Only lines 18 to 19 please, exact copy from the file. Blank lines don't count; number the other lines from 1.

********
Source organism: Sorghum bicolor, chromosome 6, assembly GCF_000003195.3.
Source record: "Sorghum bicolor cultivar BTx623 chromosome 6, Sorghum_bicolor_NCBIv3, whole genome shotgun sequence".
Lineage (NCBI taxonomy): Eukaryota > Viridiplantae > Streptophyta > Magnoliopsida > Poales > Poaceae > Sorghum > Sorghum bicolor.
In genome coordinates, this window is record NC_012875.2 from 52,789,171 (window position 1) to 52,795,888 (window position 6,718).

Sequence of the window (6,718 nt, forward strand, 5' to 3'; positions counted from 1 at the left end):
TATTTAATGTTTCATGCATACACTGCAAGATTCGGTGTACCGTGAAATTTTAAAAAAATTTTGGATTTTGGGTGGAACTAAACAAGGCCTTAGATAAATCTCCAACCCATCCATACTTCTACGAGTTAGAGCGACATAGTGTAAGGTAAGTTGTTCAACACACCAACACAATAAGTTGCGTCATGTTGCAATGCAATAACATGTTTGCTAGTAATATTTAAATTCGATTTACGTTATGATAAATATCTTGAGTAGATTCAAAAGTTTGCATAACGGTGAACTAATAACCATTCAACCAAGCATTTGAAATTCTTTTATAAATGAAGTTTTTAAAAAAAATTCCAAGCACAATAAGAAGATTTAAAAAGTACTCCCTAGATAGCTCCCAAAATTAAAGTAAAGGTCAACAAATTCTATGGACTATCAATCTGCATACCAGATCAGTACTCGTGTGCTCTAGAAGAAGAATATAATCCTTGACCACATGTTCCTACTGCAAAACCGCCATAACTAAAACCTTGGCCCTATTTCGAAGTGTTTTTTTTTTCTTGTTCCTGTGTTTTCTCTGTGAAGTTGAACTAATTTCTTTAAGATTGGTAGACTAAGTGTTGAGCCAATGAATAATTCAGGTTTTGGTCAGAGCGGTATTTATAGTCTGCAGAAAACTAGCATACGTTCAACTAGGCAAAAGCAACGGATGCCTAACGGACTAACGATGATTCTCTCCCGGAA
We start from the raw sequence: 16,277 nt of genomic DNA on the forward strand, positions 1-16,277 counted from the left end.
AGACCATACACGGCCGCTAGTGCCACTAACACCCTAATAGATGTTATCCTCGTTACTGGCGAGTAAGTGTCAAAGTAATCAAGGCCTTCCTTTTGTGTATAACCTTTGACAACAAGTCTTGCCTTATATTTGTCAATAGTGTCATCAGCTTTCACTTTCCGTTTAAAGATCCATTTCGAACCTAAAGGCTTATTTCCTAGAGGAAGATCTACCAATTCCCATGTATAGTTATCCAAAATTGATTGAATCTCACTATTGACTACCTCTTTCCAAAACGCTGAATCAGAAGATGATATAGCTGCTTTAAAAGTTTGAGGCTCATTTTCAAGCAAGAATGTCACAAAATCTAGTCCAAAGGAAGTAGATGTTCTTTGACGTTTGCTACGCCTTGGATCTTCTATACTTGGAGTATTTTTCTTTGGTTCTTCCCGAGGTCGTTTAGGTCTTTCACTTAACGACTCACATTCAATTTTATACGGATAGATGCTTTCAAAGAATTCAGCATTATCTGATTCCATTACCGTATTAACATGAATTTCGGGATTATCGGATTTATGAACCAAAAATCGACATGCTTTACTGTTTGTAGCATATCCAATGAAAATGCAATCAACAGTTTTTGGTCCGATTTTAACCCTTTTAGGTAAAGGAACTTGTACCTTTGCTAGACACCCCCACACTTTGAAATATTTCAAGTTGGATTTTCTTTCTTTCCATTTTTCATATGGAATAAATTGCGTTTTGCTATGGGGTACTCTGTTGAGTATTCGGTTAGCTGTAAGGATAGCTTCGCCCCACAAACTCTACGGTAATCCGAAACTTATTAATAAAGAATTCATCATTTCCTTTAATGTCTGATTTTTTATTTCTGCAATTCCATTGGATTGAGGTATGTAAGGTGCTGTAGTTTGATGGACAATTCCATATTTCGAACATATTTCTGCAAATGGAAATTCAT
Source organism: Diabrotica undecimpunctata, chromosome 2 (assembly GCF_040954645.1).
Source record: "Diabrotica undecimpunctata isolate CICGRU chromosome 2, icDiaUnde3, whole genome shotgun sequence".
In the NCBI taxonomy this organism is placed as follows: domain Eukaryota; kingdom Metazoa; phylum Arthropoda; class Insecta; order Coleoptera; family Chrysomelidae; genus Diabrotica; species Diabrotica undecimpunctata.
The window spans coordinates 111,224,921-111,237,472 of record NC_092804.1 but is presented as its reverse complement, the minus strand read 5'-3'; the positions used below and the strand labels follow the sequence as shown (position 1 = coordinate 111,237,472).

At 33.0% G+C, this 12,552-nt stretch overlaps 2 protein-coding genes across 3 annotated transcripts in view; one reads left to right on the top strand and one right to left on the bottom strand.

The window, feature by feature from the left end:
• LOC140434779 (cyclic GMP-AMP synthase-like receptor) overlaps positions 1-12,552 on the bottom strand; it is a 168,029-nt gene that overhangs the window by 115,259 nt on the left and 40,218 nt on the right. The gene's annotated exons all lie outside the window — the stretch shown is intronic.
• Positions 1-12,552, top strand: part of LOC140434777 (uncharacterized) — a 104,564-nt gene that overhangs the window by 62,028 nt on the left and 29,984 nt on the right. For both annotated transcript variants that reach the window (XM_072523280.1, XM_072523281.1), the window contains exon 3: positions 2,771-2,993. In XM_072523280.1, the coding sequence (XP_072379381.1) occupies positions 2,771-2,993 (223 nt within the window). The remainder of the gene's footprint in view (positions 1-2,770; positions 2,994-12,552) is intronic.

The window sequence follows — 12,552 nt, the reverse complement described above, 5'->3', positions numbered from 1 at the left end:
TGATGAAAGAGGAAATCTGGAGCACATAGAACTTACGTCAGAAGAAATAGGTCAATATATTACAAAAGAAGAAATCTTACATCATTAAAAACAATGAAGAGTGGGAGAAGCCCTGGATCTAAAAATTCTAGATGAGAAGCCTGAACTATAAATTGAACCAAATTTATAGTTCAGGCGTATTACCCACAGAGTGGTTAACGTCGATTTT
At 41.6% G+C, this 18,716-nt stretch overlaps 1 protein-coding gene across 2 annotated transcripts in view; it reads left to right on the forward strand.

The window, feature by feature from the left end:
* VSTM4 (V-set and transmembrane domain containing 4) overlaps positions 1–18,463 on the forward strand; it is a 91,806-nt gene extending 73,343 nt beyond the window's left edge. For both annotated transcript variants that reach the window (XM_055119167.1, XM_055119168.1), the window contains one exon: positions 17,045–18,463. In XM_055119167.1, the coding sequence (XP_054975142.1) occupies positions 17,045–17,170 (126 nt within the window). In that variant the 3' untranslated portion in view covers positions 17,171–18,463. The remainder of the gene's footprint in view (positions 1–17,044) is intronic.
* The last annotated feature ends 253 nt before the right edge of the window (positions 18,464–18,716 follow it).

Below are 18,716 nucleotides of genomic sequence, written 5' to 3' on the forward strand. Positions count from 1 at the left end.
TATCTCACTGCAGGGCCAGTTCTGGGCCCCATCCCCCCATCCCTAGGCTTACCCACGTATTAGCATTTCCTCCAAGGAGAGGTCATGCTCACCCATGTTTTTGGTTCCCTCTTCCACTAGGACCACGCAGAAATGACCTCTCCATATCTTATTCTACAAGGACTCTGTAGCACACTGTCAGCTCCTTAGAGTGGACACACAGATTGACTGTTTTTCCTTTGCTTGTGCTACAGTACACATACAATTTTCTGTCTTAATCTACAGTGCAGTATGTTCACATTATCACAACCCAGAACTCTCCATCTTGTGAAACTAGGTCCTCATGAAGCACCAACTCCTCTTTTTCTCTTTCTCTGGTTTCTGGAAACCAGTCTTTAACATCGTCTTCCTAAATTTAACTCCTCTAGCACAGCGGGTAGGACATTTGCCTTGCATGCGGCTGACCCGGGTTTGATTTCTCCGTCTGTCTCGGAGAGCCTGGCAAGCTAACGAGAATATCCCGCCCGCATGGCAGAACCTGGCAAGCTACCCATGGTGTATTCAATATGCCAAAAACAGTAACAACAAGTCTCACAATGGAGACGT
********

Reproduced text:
TGATGAAAGAGGAAATCTGGAGCACATAGAACTTACGTCAGAAGAAATAGGTCAATATATTACAAAAGAAGAAATCTTACATCATTAAAAACAATGAAGAGTGGGAGAAGCCCTGGATCTAAAAATTCTAGATGAGAAGCCTGAACTATAAATTGAACCAAATTTATAGTTCAGGCGTATTACCCACAGAGTGGTTAACGTCGATTTT
At 41.6% G+C, this 18,716-nt stretch overlaps 1 protein-coding gene across 2 annotated transcripts in view; it reads left to right on the forward strand.